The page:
Most important excavations are the result of a prepared plan—that is to say, their purpose is to locate buried evidence about an archaeological site.Many are project oriented, as, for example, when a scholar studying the life of the pre-Roman, Celtic-speaking.Hilda was to have female company this winter: Beatrice Orme came with them, and Miss Lawes, one of Petrie's students, was to draw the pottery. Their first camp was at Abadiya opposite Dishna; four cemeteries were dug between Semaina and Sheikh 'Ali; the region had been superficially plundered already by the Qurnawi dealers but some hundreds ofpots, stone vases and other grave goods were found.On rest days Hilda and Beatrice hired horses and rode into market at Sheikh 'Ali, or out into the desert; every working day they were kept busy marking bones, copying potmarks, and drawing.Petrie was debarred from digging in the temple area by a local landowner who claimed the land as his; this was clearly untrue-all land containing obvious antiquities was Government property and 250 FLINDERS PETRIE might not be cultivated or built over-but he found so much of importance in the cemeteries behind and around the town that he was content to concentrate on tomb-digging.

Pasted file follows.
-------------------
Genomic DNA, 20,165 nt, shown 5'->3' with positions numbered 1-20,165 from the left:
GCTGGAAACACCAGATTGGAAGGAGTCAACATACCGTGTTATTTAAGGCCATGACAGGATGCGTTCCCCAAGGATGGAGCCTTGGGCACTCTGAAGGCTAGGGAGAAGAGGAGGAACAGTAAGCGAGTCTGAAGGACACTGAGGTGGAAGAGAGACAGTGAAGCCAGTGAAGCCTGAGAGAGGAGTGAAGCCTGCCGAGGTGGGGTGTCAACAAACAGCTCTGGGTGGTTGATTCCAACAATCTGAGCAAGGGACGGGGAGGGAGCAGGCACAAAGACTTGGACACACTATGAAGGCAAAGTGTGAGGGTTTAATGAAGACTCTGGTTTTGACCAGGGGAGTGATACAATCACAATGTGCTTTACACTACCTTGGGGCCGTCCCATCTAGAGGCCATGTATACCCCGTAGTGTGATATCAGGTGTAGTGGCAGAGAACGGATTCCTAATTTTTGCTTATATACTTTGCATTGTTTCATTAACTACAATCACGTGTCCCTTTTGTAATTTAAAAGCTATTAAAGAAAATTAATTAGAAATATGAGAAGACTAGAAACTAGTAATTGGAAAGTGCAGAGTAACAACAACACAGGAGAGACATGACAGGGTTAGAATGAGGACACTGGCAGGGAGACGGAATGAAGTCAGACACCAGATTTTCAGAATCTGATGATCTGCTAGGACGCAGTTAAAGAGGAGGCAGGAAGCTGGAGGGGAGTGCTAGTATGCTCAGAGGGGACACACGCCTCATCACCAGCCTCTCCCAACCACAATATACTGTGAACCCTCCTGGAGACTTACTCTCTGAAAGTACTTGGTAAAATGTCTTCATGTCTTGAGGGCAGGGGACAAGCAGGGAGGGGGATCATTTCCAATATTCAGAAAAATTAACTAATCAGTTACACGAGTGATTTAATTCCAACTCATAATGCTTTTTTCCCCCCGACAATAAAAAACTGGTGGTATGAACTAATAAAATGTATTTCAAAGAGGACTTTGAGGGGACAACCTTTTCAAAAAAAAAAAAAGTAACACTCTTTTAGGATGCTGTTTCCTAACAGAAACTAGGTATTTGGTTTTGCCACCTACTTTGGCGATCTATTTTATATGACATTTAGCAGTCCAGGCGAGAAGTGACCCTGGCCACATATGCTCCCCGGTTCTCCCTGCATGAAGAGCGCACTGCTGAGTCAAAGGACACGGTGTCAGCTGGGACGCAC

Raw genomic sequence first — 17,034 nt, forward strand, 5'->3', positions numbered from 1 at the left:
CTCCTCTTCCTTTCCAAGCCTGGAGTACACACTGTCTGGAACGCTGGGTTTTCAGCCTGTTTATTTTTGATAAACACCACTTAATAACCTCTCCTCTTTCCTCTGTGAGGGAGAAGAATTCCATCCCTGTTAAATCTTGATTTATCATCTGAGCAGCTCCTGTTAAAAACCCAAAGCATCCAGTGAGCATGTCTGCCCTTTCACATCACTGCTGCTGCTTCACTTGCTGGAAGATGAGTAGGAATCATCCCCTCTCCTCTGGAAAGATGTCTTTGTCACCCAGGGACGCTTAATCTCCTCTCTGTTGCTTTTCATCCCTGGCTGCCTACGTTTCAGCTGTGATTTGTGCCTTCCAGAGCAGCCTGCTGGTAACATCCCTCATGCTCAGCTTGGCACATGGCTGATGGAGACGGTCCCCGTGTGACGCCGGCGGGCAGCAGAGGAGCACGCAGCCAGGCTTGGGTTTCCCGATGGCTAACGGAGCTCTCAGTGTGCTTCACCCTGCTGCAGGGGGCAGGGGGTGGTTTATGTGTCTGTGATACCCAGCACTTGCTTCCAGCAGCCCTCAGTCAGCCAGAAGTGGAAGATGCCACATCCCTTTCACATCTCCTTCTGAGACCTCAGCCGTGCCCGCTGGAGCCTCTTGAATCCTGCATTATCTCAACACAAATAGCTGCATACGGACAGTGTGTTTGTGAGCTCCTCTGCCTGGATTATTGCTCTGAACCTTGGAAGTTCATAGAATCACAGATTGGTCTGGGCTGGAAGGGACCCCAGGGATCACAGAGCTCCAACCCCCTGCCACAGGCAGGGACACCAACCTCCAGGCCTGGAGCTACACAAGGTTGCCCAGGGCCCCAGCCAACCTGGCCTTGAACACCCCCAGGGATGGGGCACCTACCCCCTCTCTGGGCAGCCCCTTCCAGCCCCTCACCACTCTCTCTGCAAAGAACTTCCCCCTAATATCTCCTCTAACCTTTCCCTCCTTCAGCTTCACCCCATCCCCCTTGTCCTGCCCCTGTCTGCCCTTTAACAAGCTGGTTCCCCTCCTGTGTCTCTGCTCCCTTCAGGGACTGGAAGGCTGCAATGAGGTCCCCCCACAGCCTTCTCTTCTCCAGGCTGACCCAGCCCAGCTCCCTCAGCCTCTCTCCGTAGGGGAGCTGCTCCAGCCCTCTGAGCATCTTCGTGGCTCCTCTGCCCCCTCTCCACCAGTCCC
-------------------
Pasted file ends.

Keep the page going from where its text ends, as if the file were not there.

Petrie was particularly in the areas of ancient measures, and Egyptology. Petrie's father, William, was a Civil Engineer and professional surveyor. As a teenager, Petrie began to survey historical sites and buildings across England.
But many excavations, particularly in the heavily populated areas of central and northern Europe, are done not from choice but from necessity.
Gravel digging, clearing the ground for airports, quarrying, road widening and building, the construction of houses, factories, and public buildings frequently threaten the destruction of sites known to contain archaeological remains.
A hundred cases were by this time already packed and ready for dispatch.
Hu (sometimes spelt Huw or Hiw) was once the capital ofa nome; its Greek name was Diospolis Parva.